Following the disappointing morning we headed somewhere nearby for some snorkeling. We figured that this would be OK as it doesn’t matter that it is raining because you will be wet anyways. It turns out that the rain had stirred up the water so that the visibility was barely on the far side of our diving masks. Our skipper told us that it usually takes about three weeks for it to clear up… thanks for that! After our snorkel we had a great hot meal of nachos. I had worked up an appetite shivering and we eventually decided that the combination of shivering and projectile motion sickness is the Whitsunday Diet (TM Pending). I inhaled a good portion of the Nachos not thinking that this could be my last meal. After the snack two hardy adventurers braved the water again and tried to snorkel for a bit. Once they were fished out of the increasing swell we started heading to where we were staying for the night or our salty graves, we weren’t quite sure. The boat started its now constant bounce like a Mexican low rider car with 3 – 5 meter hydraulics. I was sitting just inside the door clinging on to the kitchen table for dear life and staring at the camera 10 feet away and thinking that we should get this on film, it’s like a sea rodeo. It was actually so violent that I couldn’t get to the camera so you’ll have to imagine being in a washing machine. The giant beads of sweat had started again and I was trying to focus on anything other than the nachos slowly crawling up my throat. To distract me the TV mounted on the wall behind me decided it had had enough and flew off the wall landing on my kidneys. This was the TV that cracked the dam and I was back at the trusty garbage can turning myself inside out. One of the French Canadians was spewing in a garbage bag inside and getting her friend to take photos for a souvenir or her autopsy, we weren’t totally sure. By this time it was dark and we were about 1.5 hours past the time we were told we’d be safe, more lies. Finally we made it! We ate our meal quietly then forced everyone to go to bed because we were ready to hit the table for some shut eye. Sleep was hard to come by as the boat was still rocking and the Skipper was in and out after tending to another boat that was taking on water… safety first with this outfit.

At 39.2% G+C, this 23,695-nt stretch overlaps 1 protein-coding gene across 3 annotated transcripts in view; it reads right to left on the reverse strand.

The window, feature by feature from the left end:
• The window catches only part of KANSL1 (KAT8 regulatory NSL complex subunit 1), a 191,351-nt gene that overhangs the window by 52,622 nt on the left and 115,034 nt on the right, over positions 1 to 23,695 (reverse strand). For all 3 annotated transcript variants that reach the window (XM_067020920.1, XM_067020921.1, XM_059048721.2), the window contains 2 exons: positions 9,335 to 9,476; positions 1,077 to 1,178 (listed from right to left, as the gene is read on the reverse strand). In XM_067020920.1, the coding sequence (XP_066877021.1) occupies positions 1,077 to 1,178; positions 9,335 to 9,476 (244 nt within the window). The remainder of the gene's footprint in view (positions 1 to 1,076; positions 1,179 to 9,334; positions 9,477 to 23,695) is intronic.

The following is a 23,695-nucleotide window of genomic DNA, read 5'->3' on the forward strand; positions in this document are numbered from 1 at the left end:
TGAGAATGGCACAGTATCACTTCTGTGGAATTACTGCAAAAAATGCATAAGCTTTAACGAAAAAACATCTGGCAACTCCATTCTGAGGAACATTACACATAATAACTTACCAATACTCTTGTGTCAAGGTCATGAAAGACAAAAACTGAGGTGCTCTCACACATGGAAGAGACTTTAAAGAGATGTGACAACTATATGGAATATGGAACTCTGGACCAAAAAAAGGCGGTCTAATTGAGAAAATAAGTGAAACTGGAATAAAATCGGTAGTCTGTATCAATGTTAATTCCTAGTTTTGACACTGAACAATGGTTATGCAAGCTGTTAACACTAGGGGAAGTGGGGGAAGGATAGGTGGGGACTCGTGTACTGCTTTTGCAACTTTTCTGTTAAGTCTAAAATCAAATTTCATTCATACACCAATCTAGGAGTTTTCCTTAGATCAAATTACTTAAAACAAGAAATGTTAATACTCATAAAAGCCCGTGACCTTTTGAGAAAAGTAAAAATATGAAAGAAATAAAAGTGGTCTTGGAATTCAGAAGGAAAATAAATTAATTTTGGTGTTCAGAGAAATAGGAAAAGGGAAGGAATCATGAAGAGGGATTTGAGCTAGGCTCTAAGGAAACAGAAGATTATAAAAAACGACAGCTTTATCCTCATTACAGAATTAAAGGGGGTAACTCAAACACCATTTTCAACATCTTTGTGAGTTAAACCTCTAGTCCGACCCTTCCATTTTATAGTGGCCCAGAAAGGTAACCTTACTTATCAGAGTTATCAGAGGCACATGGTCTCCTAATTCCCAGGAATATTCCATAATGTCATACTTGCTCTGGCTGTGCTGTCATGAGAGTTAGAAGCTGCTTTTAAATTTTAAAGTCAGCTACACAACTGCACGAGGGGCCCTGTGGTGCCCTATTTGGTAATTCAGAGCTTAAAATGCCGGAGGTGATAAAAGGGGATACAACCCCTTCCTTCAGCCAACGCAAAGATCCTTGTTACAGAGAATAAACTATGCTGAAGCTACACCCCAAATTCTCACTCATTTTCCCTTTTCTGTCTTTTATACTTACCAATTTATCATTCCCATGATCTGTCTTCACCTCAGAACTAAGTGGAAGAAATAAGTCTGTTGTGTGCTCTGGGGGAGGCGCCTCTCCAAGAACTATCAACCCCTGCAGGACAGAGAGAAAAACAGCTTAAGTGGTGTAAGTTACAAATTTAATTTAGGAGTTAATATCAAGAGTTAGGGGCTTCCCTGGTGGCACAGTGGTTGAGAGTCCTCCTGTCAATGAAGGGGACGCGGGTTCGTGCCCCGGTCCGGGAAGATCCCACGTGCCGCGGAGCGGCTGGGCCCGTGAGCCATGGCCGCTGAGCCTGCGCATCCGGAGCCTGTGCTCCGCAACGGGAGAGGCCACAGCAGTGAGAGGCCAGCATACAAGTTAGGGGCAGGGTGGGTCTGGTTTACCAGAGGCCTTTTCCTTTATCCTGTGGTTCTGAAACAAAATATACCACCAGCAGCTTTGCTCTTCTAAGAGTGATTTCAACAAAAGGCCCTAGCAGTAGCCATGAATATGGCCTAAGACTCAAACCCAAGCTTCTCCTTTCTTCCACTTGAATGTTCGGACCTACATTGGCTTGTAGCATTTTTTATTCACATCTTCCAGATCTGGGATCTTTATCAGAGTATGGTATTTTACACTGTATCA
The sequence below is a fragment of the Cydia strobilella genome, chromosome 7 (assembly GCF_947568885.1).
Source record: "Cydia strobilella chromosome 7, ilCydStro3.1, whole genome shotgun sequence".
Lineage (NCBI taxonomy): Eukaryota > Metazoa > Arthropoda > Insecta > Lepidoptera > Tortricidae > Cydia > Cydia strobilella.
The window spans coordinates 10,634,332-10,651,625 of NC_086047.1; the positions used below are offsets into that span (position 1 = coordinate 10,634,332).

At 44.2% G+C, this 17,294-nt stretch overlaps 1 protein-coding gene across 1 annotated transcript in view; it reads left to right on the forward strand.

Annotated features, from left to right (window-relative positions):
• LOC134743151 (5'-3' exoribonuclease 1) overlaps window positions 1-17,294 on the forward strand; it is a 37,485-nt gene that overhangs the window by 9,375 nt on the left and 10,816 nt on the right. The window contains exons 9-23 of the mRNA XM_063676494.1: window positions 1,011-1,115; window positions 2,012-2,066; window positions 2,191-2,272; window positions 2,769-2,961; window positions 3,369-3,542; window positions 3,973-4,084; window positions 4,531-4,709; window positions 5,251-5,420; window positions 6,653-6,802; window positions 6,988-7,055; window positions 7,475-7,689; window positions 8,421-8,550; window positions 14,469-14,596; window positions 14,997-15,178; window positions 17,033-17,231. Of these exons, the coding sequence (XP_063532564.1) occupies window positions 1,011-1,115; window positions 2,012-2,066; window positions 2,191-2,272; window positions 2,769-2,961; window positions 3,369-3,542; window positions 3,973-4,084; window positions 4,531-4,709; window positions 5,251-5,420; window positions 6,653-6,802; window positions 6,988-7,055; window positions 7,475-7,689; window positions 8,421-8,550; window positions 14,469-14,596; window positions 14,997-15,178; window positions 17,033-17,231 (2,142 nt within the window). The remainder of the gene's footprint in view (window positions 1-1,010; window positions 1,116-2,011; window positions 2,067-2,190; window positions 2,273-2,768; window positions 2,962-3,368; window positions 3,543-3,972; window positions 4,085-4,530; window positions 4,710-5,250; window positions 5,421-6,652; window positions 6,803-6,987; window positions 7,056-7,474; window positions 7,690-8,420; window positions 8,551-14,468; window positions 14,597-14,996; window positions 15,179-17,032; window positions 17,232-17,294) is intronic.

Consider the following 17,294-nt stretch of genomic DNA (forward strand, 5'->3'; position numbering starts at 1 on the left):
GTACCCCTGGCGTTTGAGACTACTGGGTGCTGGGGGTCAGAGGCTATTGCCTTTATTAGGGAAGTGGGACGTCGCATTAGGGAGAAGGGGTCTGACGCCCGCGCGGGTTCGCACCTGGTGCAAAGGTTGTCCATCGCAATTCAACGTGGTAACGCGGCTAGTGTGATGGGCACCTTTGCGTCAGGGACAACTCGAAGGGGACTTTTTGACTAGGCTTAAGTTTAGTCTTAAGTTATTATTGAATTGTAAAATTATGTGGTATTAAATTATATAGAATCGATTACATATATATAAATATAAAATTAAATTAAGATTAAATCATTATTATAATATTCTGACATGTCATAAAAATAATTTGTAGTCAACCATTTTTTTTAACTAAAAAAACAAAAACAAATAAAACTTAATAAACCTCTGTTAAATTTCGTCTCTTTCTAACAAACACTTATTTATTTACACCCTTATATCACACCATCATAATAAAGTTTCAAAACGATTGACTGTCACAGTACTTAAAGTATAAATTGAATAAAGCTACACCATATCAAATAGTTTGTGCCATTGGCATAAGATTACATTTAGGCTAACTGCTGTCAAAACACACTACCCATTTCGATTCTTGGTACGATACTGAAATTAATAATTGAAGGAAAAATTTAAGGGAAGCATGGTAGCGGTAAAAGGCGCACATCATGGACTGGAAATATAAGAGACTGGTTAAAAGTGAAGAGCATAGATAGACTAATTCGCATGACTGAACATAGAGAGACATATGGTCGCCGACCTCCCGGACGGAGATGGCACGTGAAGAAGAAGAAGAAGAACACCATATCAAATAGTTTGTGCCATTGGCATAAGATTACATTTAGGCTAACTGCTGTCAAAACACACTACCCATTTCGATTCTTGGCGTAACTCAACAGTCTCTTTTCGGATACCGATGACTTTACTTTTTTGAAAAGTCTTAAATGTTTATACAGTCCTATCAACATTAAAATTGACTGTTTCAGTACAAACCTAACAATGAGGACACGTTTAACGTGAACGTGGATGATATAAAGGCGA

In the morning we pooled our remaining anti- nausea tablets and loaded up. The waves had finally abated to the point that we could head back.

Happy to have survived…

Upon reaching shore I was thinking that the company would be apologetic that we had been sent knowingly into bad weather. Nope! We were told that even though there were no more boats being sent out it was perfectly legal and we had traveled to all of our tour destinations so as far as they were concerned we could consider ourselves happily serviced. This is where the mutiny began and we came together to see if there was something to be worked out. Whitsunday Catamaran took our information with the promise that they would contact the owner and discuss our situation. I don’t know about the other passengers but we were refunded a small portion of the fee as a result of me being the victim of the flying TV. All in all it was a horrible couple of days followed by some additional horrible customer service.
 If anyone is dreaming of the Whitsundays we would recommend you move your dream north to Cairns for some Great Barrier Reef adventures or south to Noosa for some relaxing beach time.